Grand Strand

Impact of opioid addiction on children

MYRTLE BEACH, SC (WBTW) - Opioid addiction can rip families apart, and at times, the next generation is affected before they're even born.

"It started with a prescription, and I found out I wasn't feeling anything and I didn't want to feel anything. I wanted to feel numb and before you know it, I needed them and I lost everything," said Ashley Chandler.

Ashley then found herself pregnant.

"I was really excited, but my mind then was so far gone that I wasn't realizing the dilemma I was in," said Chandler.

Ashley and her baby both tested positive for opioids and she wound up in jail.

"Until then, I was just harming myself. [Now] someone else's life in harm, someone who I love more than anything in the world," said Chandler.

According to the CDC, a baby is born suffering from opioid withdrawal every 25 minutes, and 14 to 22 percent of women filed an opioid prescription during pregnancy. The Chrysalis center in Florence helps women who are addicted and pregnant or parenting. They use the pill Subutex to treat pregnant women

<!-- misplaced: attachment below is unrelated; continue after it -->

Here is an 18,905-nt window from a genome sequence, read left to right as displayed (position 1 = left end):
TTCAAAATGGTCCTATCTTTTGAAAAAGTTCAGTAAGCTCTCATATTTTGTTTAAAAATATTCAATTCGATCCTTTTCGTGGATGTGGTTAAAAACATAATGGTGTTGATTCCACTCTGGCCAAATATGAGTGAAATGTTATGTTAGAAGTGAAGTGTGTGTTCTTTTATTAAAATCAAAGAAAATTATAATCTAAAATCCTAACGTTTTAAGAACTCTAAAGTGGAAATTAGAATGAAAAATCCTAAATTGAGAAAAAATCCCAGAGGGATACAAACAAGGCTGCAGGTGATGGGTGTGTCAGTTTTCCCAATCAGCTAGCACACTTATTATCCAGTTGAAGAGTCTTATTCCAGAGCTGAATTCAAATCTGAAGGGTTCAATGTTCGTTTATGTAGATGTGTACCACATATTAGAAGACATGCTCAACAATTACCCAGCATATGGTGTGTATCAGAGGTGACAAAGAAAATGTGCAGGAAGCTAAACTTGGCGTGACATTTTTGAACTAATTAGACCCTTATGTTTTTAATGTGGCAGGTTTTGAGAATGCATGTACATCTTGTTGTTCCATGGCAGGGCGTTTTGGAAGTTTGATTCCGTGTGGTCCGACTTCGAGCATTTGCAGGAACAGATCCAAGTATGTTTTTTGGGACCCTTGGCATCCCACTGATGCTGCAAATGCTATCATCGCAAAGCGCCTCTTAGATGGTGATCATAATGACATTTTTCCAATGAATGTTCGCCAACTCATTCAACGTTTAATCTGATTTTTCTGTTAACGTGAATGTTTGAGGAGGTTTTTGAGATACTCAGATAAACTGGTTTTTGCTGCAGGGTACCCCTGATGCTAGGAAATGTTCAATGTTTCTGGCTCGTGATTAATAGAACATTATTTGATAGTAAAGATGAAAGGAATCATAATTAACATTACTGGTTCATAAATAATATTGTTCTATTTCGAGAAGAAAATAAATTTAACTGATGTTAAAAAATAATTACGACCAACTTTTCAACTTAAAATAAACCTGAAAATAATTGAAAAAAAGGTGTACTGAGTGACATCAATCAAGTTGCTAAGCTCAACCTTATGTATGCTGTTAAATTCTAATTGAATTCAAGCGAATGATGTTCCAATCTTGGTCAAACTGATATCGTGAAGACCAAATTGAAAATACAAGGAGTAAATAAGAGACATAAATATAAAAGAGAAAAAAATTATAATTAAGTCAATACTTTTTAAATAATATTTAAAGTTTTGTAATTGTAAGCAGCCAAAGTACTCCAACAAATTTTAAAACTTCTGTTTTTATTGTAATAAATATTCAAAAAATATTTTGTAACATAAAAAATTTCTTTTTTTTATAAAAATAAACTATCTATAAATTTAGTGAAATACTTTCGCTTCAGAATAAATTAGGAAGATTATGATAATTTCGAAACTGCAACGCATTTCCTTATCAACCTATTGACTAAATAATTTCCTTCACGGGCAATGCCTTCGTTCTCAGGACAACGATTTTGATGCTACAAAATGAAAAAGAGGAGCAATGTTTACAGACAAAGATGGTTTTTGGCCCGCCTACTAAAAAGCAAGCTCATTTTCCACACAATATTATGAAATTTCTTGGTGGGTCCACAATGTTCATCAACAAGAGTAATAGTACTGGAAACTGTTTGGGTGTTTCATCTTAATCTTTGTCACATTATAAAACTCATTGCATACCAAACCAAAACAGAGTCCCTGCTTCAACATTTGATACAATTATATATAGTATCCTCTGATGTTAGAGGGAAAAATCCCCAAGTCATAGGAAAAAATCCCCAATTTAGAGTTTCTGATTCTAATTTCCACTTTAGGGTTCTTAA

"Its easier on the baby and there's less of a hospital stay with the use of Subutex," said Pamela Williams, medication assistant coordinator at Circle Park Behavior Health.

Since 2015, the number of children put in the foster care system in Horry County because of their parent's drug use tripled.

The earlier a mother can get treatment the better.

"It affects the way you parent. It affects every part of the family so getting treatment early can help that family maybe stay together or if that family already has DSS involvement maybe we can help them become reunified," said Williams.

It's not just babies affected, the Chrysalis Center also offers child counseling.

"It can affect their behavior, it can affect their learning, it can affect even their basic needs being met and when you grow up in a situation like that it can create a lot of trauma," said Williams.

Ashley worked with a recovery coach from FAVOR and lived in a halfway house for 9 months. She's now been sober for a year and a half and has her little girl back.

"I've come to find out there are other people who have the same problems, and I do have friends and that I'm not alone and I'm just trying to build up from where I've made mistakes," said Chandler.

Ashley just finished training to become a recovery coach herself.

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